The generations of today are being born into a system of mass employment. It is no longer an unusual practice in a more basic setting of subsistence living, in which everyday life is managed independently by the household. Our households are open loops of goods and services and these loops extend far wider and along complex trajectories that surpass the availabilities of our enwombing communities. Back to our lack of self-sufficiency as related to our analysis of employment, we are essentially caught up in a position where we cannot provide for ourselves: the foods we digest, the clothes we don, the entertainment we stream into our dwellings are all loci of continual monetary feeding - they require us to generate payments, relentlessly and regularly. Lacking self-generating abilities, we outsource. Note that in other times and in the agrarian cultures of the world, there was or is no problem of continual income replenishment - their problems, however real and dire, were and are of a different source and structure. Participating in a postmodern world, we are beset by the need for income. The generations of today were born into this need yes, but also born into a network of income opportunities that are satiated most easily and readily by employment. This seemingly basic fact reveals our moment in history: that already, an elite minority controls and regulates, who hold the vast majority of the wealth, the very means to catapult further away from the rest in assets. When you accept employment, you continue to extend this divide. Your labor, as exploited, further engrains us all in a system of dependency. You make the already mightily powerful still mightier. Employment may be a perceived necessary, but employment is the means of the weak and powerless to live. So much for the “grand success” of securing a position, good-paying nonetheless.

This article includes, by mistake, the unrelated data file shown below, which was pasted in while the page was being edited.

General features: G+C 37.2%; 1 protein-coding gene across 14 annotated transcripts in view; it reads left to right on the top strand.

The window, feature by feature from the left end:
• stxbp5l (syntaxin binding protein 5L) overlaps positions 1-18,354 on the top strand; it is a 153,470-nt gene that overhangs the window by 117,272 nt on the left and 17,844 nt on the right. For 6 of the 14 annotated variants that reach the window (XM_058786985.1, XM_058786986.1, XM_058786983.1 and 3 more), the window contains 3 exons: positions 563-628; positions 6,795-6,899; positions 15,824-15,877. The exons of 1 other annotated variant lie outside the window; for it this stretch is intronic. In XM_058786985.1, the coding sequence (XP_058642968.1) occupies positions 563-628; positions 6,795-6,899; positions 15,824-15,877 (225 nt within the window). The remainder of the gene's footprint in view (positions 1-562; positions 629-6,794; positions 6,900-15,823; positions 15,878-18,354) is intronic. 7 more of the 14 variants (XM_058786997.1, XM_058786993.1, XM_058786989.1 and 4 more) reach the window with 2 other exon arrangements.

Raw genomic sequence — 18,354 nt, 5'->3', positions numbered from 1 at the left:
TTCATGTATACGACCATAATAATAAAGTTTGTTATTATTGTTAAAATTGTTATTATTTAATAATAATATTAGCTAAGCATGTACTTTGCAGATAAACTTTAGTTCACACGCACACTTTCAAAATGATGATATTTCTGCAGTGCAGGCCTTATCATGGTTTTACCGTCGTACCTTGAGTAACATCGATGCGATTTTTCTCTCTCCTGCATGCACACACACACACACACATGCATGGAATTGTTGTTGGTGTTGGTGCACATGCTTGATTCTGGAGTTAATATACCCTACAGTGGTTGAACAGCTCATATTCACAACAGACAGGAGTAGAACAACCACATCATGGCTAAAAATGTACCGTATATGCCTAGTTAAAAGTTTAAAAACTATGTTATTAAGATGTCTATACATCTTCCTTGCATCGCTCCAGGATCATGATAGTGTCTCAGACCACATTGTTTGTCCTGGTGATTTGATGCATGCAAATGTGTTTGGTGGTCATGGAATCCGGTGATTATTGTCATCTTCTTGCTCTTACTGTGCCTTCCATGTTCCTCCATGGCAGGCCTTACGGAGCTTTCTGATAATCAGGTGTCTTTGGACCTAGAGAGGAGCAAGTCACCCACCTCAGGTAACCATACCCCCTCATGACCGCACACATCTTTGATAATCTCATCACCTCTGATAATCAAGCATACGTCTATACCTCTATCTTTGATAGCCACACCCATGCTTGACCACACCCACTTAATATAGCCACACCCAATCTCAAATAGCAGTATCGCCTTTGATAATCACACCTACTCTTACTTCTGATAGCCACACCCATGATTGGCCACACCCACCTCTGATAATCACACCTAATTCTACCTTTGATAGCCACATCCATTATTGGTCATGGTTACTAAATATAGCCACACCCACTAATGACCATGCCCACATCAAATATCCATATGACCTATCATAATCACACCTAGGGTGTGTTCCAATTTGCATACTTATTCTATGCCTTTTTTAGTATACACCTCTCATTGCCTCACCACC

It’s a difficult entrenchment, but this shouldn’t and needn’t render us hopeless and resigned. This is precisely the attitude capitalists depend on the working class to engender. That our smooth-flowing economy without recession or depression “depends on”. It requires its masses to be employed to run efficiently, making challenging employment anathema. It often works against us, at this historical moment, to take an independent, contrary stance by self-employing and self-supplying because the resources of individual production are far outstripped by those aggregated at the apex of employment. Power so removed from the people is dangerous.

There are many nuances and considerations in which I will further refine and expand, for this question of employment, in its written unfolding, has proved far more expansive and problematic than originally anticipated. This initiation is merely to set the stage for deviant thought, to provide an exposé illuminating the basic nature of employment that has been repressed by the impotent workforce. It is time to resurrect what it is that we are actually doing when we are employed. It is time to resurrect what it is that we are actually doing, period. Welcome to the scope of this blog. Readers, I encourage you to meditate on your concrete lived experience of being an employee, for surely most of you are employed, given our situation, given our birthright. Workers: share, and then we will unite.